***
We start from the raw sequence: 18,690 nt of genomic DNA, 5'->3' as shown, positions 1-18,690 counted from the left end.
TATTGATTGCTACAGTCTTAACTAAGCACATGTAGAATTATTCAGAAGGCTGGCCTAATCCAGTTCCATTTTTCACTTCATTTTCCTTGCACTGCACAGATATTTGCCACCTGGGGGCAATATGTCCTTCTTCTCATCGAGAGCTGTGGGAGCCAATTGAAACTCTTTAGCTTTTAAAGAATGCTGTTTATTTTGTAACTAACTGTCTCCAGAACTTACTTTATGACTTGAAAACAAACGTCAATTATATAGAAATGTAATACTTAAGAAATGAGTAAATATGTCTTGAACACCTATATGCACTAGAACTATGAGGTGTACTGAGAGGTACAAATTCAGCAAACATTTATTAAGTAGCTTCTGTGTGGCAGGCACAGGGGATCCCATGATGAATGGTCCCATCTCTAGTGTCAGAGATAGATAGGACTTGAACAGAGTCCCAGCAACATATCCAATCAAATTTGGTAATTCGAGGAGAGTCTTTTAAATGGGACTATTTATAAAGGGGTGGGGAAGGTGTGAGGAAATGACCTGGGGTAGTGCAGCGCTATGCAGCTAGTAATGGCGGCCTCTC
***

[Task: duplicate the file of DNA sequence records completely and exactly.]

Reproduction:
We start from the raw sequence: 18,690 nt of genomic DNA, 5'->3' as shown, positions 1-18,690 counted from the left end.
TATTGATTGCTACAGTCTTAACTAAGCACATGTAGAATTATTCAGAAGGCTGGCCTAATCCAGTTCCATTTTTCACTTCATTTTCCTTGCACTGCACAGATATTTGCCACCTGGGGGCAATATGTCCTTCTTCTCATCGAGAGCTGTGGGAGCCAATTGAAACTCTTTAGCTTTTAAAGAATGCTGTTTATTTTGTAACTAACTGTCTCCAGAACTTACTTTATGACTTGAAAACAAACGTCAATTATATAGAAATGTAATACTTAAGAAATGAGTAAATATGTCTTGAACACCTATATGCACTAGAACTATGAGGTGTACTGAGAGGTACAAATTCAGCAAACATTTATTAAGTAGCTTCTGTGTGGCAGGCACAGGGGATCCCATGATGAATGGTCCCATCTCTAGTGTCAGAGATAGATAGGACTTGAACAGAGTCCCAGCAACATATCCAATCAAATTTGGTAATTCGAGGAGAGTCTTTTAAATGGGACTATTTATAAAGGGGTGGGGAAGGTGTGAGGAAATGACCTGGGGTAGTGCAGCGCTATGCAGCTAGTAATGGCGGCCTCTC